Monday, October 22, 2012
Apples in Autumn and Pumpkin Pranks
Before adventuring off to South Africa for two weeks, the filmmaker and I took advantage of a cool and gray day to explore a local apple farm, wander their orchards, and sample their wares. Generally, after Labor Day, these destinations are rampant with small toddlers and frantic parents, but this day was marvelously silent and serene. Unfortunately, despite being quite early in the season, ambitious and zealous pickers preceding us cleaned many of the currently ripe varieties; much of the fruit that was plump and delicious remained in sanctuary, tucked in the highest of the branches, out of our grasp. Thankfully, we were tenacious, and scoured rows far from the entrance, finding and plucking a few specimens for our bounty.
For a few moments there, we both were genuinely concerned that we would fail to find any apples left in the trees that were technically ripe and open, not roped off from the public by the farmers; I was ecstatic to finally pick a piece of fruit, complete with leaves. When apples and other produced are purchased from a large franchise grocery store, they have an almost processed color and sheen to them, sometimes appearing fabricated in some vacuum, rather than a natural, biological extension of the body of a tree, an organ essentially, critical to an ancient cycle of reproduction and destruction. Seeing these apples, fresh, with remnants of their origin, their complete bodies, in a field of wet earth, is a lovely and never tiring reminder of where our sustenance actually comes from. We left with armfuls of Golden Delicious and Cortland apples.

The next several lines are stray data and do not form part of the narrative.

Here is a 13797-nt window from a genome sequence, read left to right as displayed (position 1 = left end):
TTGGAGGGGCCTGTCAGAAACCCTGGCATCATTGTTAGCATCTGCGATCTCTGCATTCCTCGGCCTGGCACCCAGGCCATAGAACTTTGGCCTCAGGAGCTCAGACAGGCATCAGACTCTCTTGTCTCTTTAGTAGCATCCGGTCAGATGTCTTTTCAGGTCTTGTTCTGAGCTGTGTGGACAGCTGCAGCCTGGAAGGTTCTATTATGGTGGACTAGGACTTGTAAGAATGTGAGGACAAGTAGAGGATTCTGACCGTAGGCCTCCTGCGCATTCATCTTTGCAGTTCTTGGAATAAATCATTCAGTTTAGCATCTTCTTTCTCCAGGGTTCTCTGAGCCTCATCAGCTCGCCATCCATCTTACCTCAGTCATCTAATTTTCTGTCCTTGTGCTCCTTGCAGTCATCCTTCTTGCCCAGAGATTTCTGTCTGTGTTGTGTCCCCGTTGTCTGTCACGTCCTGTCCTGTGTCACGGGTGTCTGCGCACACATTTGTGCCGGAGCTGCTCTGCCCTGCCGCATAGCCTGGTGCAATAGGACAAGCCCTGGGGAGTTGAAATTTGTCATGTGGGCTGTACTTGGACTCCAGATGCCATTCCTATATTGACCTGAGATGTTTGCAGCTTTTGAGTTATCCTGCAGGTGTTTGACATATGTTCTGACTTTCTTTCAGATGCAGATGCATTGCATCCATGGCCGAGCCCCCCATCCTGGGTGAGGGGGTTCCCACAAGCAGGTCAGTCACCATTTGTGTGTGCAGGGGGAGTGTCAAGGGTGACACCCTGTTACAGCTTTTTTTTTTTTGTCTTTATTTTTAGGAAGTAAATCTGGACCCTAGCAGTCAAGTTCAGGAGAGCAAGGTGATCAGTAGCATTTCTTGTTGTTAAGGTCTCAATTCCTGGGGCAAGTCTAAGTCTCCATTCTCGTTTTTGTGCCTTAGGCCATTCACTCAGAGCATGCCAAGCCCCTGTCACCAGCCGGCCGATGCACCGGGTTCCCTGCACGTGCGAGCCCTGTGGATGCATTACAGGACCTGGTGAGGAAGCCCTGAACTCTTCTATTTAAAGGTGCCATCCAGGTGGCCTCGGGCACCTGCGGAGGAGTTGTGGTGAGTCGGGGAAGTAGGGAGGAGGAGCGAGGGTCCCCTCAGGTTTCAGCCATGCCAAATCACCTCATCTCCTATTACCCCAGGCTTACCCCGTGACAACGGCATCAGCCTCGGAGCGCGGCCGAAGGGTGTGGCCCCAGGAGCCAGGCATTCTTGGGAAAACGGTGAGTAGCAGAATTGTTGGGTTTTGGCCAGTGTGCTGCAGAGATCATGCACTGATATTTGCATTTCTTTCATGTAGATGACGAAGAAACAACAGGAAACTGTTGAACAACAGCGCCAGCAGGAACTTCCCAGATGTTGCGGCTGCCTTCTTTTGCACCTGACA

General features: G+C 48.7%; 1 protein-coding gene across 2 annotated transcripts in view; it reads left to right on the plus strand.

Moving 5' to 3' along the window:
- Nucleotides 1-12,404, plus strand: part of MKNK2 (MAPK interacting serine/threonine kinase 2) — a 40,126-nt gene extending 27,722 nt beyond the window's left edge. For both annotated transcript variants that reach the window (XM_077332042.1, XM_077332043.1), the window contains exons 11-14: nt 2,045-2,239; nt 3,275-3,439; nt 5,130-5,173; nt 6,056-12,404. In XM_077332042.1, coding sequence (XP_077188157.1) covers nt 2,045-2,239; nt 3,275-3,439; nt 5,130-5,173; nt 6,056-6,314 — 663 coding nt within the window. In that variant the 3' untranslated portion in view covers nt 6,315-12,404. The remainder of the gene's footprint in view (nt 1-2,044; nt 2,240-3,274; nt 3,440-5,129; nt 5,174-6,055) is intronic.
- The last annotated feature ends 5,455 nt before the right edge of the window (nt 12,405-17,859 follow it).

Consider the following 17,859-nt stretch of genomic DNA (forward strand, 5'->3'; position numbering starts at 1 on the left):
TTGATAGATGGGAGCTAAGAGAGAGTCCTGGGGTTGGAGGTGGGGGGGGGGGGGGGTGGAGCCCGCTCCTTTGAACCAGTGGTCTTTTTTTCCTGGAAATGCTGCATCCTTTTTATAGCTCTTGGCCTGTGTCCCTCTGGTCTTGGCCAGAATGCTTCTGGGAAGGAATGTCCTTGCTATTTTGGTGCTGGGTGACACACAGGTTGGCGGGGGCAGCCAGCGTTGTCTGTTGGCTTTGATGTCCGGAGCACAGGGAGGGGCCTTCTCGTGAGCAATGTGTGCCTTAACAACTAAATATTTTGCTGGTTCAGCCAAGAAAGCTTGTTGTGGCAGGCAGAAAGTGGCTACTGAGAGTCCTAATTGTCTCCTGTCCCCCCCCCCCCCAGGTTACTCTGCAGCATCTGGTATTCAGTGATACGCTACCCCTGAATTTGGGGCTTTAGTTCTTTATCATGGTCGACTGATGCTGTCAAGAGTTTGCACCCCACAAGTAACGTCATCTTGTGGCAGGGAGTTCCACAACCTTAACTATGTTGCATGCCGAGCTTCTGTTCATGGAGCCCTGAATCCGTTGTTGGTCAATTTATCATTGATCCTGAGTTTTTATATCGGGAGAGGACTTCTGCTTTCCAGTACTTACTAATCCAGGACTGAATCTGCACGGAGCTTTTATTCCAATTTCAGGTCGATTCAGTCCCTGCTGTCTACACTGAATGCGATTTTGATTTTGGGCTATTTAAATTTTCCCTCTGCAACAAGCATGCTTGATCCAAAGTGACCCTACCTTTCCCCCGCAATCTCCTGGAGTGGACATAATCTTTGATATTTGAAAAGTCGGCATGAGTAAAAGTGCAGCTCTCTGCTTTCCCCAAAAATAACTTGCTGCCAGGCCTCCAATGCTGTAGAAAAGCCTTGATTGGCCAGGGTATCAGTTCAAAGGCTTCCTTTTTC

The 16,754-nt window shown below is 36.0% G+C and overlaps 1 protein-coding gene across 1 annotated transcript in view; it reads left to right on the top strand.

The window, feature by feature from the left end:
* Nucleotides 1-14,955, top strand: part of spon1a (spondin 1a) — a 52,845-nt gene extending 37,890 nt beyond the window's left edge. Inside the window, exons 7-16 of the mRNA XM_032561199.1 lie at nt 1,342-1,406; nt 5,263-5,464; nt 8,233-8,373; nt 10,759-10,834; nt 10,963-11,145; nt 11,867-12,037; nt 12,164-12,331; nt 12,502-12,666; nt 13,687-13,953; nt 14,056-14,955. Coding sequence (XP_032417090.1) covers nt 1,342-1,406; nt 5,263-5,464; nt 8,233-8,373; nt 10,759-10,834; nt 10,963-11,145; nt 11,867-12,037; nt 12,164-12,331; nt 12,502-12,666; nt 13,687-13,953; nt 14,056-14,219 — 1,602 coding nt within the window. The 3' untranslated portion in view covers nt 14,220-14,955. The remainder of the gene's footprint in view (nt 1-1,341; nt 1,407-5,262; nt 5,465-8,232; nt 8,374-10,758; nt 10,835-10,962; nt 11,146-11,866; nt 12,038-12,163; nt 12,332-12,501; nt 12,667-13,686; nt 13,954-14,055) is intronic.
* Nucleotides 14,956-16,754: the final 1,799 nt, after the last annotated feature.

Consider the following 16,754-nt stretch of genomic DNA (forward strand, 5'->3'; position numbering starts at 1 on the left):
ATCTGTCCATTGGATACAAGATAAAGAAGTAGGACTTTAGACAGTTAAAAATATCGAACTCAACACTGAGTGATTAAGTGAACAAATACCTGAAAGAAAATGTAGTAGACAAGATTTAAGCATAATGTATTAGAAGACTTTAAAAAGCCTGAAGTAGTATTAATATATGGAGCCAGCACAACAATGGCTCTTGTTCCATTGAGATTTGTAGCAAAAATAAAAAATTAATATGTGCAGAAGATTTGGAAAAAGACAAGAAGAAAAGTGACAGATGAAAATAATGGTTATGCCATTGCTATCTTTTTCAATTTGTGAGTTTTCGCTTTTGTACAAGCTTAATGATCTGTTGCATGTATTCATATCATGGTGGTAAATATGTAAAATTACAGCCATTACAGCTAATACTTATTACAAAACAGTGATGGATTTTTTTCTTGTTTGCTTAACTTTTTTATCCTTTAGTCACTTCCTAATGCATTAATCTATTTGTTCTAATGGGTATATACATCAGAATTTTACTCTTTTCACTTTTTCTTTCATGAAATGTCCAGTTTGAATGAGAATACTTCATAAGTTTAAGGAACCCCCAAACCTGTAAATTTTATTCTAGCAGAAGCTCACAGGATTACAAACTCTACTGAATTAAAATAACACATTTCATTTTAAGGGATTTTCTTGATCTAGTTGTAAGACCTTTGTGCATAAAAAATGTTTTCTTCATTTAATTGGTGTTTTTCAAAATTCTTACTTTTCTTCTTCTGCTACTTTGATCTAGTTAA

The ground was damp from a recent rain, and scattered across the earth was the carnage from the harvest, apples either dropped or flung or discarded, partially consumed and disintegrating to a sweet brown mush. I was glad I had decided to wear my thick rubber rain boots.
As is customary with a visit to an apple orchard, we also trudged through the pumpkin and gourd patches, turning over the large orange squashes, inspecting them for discoloration or molded imperfections. I wanted to pick up a couple of small pumpkins for display on my kitchen table for the autumn season; there is, honestly, no lazier but still festive way to decorate than to just place pumpkins haphazardly in your home. Picking pumpkins and running amok through the patch is one of those quintessential elementary school field trips; I remember bundling up in a wool sweater, then burning my tongue slightly on hot apple cider, as we rode, bouncing, in a large wagon out to the field. Clearly, years after, I have not abandoned that young childhood mentality, or sense of humor. These are both a bit small, but maybe this year I will actually make something productive with them after the season, or at least toast the seeds. Pumpkin bread, perhaps?
Manic Monday morning soundtrack: "Sheila" Memory Tapes (on repeat)